That’s because machines reason with numbers, not directly with the text that is contained on the page (although it is, of course, a critical input).
The next step of building your algorithm is to transform documents into “features”.
In this context, a feature is a defining characteristic of the document, which can be used to predict how relevant it’s going to be for a given query.
Here are some examples.
- A simple feature could be the number of words in the document.
- A slightly more advanced feature could be the detected language of the document (with each language represented by a different number).
- An even more complex feature would be some kind of document score based on the link graph. Obviously, that one would require a large amount of preprocessing!
- You could even have synthetic features, such as the square of the document length multiplied by the log of the number of outlinks. The sky is the limit!
It would be tempting to throw everything in the mix but having too many features can significantly increase the time it takes to train the model and affect its final performance.
Depending on the complexity of a given feature, it could also be costly to precompute reliably.
Some features will inevitably have a negligible weight in the final model, in the sense that they are not helping to predict quality one way or the other.
Some features may even have a negative weight, which means they are somewhat predictive of irrelevance!
As a side note, queries will also have their own features. Because we are trying to evaluate the quality of a search result for a given query, it is important that our algorithm learns from both.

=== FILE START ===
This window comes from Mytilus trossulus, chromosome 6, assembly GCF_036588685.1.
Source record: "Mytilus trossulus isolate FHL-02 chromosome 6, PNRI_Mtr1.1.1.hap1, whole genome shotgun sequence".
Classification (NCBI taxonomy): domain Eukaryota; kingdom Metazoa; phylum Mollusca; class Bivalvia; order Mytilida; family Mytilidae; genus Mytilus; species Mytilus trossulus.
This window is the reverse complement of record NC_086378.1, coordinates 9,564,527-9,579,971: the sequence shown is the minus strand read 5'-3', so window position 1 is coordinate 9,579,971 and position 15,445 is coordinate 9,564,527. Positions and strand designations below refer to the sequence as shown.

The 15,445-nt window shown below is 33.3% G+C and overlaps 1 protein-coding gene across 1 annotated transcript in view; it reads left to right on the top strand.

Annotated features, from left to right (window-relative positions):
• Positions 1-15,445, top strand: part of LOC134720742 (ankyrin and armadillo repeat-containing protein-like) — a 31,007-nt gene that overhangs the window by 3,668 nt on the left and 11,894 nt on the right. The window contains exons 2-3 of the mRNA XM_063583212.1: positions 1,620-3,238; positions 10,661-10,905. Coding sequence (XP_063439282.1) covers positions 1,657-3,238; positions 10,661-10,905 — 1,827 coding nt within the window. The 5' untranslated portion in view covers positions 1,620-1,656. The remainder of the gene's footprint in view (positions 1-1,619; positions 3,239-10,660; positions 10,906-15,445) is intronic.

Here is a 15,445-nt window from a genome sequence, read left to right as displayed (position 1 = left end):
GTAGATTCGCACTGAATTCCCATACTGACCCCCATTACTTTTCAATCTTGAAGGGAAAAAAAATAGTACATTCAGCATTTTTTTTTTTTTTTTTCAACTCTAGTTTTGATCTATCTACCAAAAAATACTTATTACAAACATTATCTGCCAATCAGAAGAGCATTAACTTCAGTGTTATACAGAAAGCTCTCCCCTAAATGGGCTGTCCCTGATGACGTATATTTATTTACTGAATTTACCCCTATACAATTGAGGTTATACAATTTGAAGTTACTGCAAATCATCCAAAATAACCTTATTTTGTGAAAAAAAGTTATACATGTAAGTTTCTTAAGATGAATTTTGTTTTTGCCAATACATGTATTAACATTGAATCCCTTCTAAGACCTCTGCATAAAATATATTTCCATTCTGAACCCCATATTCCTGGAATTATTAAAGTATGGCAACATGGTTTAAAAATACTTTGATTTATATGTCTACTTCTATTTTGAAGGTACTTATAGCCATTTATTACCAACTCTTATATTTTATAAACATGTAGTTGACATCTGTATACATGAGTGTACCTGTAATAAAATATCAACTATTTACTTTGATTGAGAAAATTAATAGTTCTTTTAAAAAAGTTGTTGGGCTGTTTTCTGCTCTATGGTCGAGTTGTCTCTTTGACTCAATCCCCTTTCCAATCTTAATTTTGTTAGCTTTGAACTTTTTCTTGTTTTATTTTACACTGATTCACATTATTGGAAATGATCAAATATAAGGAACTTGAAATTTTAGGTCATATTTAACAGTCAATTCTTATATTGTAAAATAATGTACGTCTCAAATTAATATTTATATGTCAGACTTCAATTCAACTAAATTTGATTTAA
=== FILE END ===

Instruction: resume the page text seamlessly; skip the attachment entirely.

4. Train Your Ranking Algorithm
This is where it all comes together. Each document in the index is represented by hundreds of features. We have a set of queries and URLs, along with their quality ratings.
The goal of the ranking algorithm is to maximize the rating of these SERPs using only the document (and query) features.
Intuitively we may want to build a model that predicts the rating of each query/URL pair, also known as a “pointwise” approach. It turns out it is a hard problem and it is not exactly what we want.
We don’t particularly care about the exact rating of each individual result. What we really care about is that the results are correctly ordered in descending order of rating.
A decent metric that captures this notion of correct order is the count of inversions in your ranking, the number of times a lower-rated result appears above a higher-rated one. The approach is known as “pairwise”, and we also call these inversions “pairwise errors”.
Not all pairwise errors are created equal. Because we use DCG as our scoring function, it is critical that the algorithm gets the top results right.
Therefore, a pairwise error at positions 1 and 2 is much more severe than an error at positions 9 and 10, all other things being equal. Our algorithm needs to factor this potential gain (or loss) in DCG for each of the result pairs.